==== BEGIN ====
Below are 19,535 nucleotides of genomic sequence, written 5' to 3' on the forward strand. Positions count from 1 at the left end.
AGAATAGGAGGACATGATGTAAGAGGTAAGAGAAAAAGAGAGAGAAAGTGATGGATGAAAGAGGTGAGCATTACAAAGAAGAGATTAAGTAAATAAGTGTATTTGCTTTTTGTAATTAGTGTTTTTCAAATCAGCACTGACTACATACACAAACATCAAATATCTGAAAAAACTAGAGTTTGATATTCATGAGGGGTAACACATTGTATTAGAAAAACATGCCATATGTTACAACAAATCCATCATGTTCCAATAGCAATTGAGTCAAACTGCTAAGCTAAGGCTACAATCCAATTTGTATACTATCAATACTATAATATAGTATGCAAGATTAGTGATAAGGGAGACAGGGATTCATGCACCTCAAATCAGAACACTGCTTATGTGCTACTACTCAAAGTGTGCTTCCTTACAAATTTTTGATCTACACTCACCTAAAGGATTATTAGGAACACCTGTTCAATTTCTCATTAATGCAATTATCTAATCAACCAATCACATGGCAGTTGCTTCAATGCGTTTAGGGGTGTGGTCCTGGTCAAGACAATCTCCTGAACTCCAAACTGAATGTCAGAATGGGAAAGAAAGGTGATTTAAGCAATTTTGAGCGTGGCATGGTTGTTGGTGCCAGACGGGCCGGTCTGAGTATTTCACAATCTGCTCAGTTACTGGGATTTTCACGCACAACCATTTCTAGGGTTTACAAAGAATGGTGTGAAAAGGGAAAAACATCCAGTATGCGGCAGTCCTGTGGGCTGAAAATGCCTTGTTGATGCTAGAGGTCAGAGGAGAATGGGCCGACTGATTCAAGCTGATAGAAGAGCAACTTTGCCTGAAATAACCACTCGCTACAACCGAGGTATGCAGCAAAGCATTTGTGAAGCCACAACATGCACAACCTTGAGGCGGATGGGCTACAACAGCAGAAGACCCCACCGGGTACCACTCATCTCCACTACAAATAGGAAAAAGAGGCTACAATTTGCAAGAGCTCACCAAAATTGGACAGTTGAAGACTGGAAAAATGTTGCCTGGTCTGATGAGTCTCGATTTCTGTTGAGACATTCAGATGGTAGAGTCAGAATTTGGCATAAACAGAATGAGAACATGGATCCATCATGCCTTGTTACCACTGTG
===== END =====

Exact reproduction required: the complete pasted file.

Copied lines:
Below are 19,535 nucleotides of genomic sequence, written 5' to 3' on the forward strand. Positions count from 1 at the left end.
AGAATAGGAGGACATGATGTAAGAGGTAAGAGAAAAAGAGAGAGAAAGTGATGGATGAAAGAGGTGAGCATTACAAAGAAGAGATTAAGTAAATAAGTGTATTTGCTTTTTGTAATTAGTGTTTTTCAAATCAGCACTGACTACATACACAAACATCAAATATCTGAAAAAACTAGAGTTTGATATTCATGAGGGGTAACACATTGTATTAGAAAAACATGCCATATGTTACAACAAATCCATCATGTTCCAATAGCAATTGAGTCAAACTGCTAAGCTAAGGCTACAATCCAATTTGTATACTATCAATACTATAATATAGTATGCAAGATTAGTGATAAGGGAGACAGGGATTCATGCACCTCAAATCAGAACACTGCTTATGTGCTACTACTCAAAGTGTGCTTCCTTACAAATTTTTGATCTACACTCACCTAAAGGATTATTAGGAACACCTGTTCAATTTCTCATTAATGCAATTATCTAATCAACCAATCACATGGCAGTTGCTTCAATGCGTTTAGGGGTGTGGTCCTGGTCAAGACAATCTCCTGAACTCCAAACTGAATGTCAGAATGGGAAAGAAAGGTGATTTAAGCAATTTTGAGCGTGGCATGGTTGTTGGTGCCAGACGGGCCGGTCTGAGTATTTCACAATCTGCTCAGTTACTGGGATTTTCACGCACAACCATTTCTAGGGTTTACAAAGAATGGTGTGAAAAGGGAAAAACATCCAGTATGCGGCAGTCCTGTGGGCTGAAAATGCCTTGTTGATGCTAGAGGTCAGAGGAGAATGGGCCGACTGATTCAAGCTGATAGAAGAGCAACTTTGCCTGAAATAACCACTCGCTACAACCGAGGTATGCAGCAAAGCATTTGTGAAGCCACAACATGCACAACCTTGAGGCGGATGGGCTACAACAGCAGAAGACCCCACCGGGTACCACTCATCTCCACTACAAATAGGAAAAAGAGGCTACAATTTGCAAGAGCTCACCAAAATTGGACAGTTGAAGACTGGAAAAATGTTGCCTGGTCTGATGAGTCTCGATTTCTGTTGAGACATTCAGATGGTAGAGTCAGAATTTGGCATAAACAGAATGAGAACATGGATCCATCATGCCTTGTTACCACTGTG